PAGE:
Don’t Stop Now, Come On And Rock And Roll!

HIGH Sonic.

LOW Sonic (with one slight problem in its presentation).

WTF Sonic (I really love this series).


Look, Sonic the Hedgehog needs no introduction at this point. Ushering in the 16-bit era, Sega’s blue mascot was Mario’s most significant rival throughout the ’90s, thanks to a swarm of legendary games released on the Sega Genesis. Racing through hundreds of levels to fight Dr. Robotnik with his friends Tails and Knuckles, these adventures have clearly resonated with folks over the last 30-plus years. 

Now, with the recent release of the Sonic the Hedgehog films and the solid remaster of Sonic Colors that came out in 2021, Sega has released Sonic Origins as a way to introduce new fans to the Blue Blur’s early adventures and give old fans a trip down memory lane at the same time. 

Collecting the first four Sega Genesis and Sega CD titles in the series — Sonic the Hedgehog (1991), Sonic the Hedgehog 2 (1992), Sonic CD (1993), and Sonic the Hedgehog 3 & Knuckles (2011) — Origins is basically a crash course in Sonic. Each of these platformers follows the same formula in that players run across 2D levels, collect a few items like rings and chaos emeralds along the way, and then fight a boss. It’s super simple stuff that’s aged well, thanks to solid gameplay and bright aesthetics. 

Each of the games is presented in two formats, Anniversary and Retro modes. The former removes lives, is played in a 16:9 aspect ratio, and has a brand new series of animated clips that play before and after each game. The latter lets players experience every game as they came out originally, with a letterboxed 4:3 aspect ratio and limited lives.

A few other neat improvements in gameplay include being allowed to play as Sonic, Tails, or Knuckles in any game (with the exception of Knuckles in CD). Being able to fly over obstacles as Tails rules, and being able to change characters in places where it was never possible before adds so much replay value. There’s also an option to play these games in one “story mode” allowing every game to be played in sequential order with animated cutscenes breaking down the story in style. 

The easier Anniversary mode is where I spent most of my time, as the frequent autosave really helped me out during trickier levels. I do wish that there was a way to play this modern mode in the old aspect ratio, however, since a lot of these older games don’t look as good stretched out to fit modern TVs without a bit of cleaning up. It’s not a dealbreaker, but coming off of how great Sonic Mania looked, it feels like a major downgrade. 

Regardless, what matters here is the fact that all these games are together in one package. Hell, finally being able to play Sonic 3 & Knuckles for the first time in a compilation rules, as many consider it to be the peak of the series.

However, the biggest draw for me was the supporting content included like music, artwork, and even a few videos. As players go through the games, they earn in-game coins that allow them to buy museum items like songs or even animatics from the animated Sonic Mania shorts. Being able to watch the gorgeous opening movie from Sonic CD (animated by Toei) and hear that great theme song was a treat, as was seeing the different box art from every region the games were released.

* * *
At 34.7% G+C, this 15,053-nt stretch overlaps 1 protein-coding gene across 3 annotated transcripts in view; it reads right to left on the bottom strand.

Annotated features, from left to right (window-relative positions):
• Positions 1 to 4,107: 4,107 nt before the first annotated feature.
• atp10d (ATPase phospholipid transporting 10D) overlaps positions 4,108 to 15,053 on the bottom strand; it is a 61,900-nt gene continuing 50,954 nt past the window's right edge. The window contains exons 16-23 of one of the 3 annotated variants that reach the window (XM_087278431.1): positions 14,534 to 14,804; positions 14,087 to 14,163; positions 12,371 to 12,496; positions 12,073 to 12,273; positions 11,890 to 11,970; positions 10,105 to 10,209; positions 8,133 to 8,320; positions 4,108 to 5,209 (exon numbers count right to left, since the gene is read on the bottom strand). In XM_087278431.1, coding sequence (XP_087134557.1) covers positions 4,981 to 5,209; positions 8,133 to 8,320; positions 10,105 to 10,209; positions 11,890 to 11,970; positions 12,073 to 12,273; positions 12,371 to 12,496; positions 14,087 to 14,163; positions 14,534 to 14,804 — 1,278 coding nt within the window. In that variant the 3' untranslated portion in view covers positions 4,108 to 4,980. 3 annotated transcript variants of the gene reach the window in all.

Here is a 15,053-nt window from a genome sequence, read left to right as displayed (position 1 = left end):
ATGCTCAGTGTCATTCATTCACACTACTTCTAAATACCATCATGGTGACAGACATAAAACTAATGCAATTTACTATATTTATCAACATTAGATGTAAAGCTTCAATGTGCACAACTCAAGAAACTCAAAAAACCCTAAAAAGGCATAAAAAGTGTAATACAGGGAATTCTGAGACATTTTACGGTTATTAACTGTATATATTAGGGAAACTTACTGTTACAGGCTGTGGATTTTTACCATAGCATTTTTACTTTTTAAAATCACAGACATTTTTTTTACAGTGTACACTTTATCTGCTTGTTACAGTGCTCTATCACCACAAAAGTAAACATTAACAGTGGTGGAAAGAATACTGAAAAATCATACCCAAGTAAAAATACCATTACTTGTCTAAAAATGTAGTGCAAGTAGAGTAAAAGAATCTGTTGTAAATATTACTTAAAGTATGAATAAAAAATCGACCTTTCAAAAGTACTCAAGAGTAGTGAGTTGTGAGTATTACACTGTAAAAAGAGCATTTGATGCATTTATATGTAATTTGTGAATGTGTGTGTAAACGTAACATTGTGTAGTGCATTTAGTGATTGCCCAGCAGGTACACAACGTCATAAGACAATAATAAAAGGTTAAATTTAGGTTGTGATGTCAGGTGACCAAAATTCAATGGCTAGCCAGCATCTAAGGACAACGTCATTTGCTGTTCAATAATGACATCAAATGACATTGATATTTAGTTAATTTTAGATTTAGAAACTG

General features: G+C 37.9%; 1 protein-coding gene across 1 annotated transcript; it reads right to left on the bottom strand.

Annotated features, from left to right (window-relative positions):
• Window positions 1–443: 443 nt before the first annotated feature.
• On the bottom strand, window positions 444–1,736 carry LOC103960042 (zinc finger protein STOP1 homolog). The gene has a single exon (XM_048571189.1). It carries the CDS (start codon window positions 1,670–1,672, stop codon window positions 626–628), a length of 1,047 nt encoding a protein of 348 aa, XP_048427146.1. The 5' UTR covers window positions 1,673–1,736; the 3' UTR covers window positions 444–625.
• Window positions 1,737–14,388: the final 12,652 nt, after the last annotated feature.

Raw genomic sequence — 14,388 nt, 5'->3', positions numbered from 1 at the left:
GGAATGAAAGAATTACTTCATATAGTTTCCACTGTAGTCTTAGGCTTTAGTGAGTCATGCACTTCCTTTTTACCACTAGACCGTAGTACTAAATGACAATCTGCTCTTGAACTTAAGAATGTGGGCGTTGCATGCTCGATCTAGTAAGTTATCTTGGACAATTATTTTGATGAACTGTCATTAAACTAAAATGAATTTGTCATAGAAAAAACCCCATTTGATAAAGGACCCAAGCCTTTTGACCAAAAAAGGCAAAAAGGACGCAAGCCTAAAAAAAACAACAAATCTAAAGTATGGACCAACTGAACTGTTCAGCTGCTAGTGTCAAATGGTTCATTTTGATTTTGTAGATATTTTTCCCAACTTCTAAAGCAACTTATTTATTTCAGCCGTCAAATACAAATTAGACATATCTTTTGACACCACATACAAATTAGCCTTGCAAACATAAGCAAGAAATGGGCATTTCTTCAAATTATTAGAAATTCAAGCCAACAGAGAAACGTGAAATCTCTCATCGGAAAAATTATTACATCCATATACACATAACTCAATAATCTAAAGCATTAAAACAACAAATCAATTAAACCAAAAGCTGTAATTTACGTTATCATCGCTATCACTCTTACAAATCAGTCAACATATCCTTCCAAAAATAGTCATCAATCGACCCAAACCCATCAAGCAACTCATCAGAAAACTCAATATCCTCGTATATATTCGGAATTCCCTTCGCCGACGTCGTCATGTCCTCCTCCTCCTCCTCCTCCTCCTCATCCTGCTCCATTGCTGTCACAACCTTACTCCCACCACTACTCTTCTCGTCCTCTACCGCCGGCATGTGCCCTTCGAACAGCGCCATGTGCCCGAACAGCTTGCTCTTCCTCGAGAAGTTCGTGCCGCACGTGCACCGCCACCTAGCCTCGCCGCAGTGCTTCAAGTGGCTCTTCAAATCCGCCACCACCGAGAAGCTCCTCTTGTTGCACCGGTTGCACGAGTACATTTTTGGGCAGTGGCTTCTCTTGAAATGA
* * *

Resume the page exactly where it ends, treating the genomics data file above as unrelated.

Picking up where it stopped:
It does irk me a bit that there are other tracks that can be bought as DLC (which isn’t available to access as of the time of writing) but the package still feels fairly complete overall. Unlike other game compilations I’ve reviewed, there’s a lot of charm and personality here — the menus are vibrant, the bonus features feel like they cater to fans, and the presentation is solid overall. Like a Criterion Collection release, there’s clearly a lot of love here and I do hope Sega considers other, non-Genesis console ports of Sonic games, either as DLC or a separate collection down the line. It would be cool to see stuff like Knuckles’ Chaotix, Sonic Drift, or even Tails’ Adventure on modern consoles. 

While I have my qualms with the way the graphical presentation is handled during gameplay, I have to commend Sonic Origins for delivering on its promise. It’s a great collection, and one that got me passionate about the series again — immediately after playing, I downloaded Sonic Mania, Sonic Colors, and Sonic Forces to keep riding this high. With any luck, Sega continues the trend with other classics. 

Rating: 8.5 out of 10

Disclosures: This game is published and developed by Sega. It is available on PS4/5, PC, XBO/X/S, and Switch. This copy was obtained via publisher and was reviewed on PS5. Approximately 8 hours were spent in single-player and the games were not completed. (These games were also previously played on past consoles.)

Parents: According to the ESRB, this game is rated E . This game is perfectly fine for young children, as the violence is very minimal, there is no sexual content, nor any swearing.

Colorblind Modes: Colorblind modes are not present in the options menu.

Deaf and Hard of Hearing Gamers: I spent most of my time playing the game on mute and found no issues. Everything has some visual cue, though there’s no way to resize text. Overall, this game is fully accessible.

Remappable Controls: The controls cannot be remapped and but there are control diagrams for each game. 

Cj Salcedo
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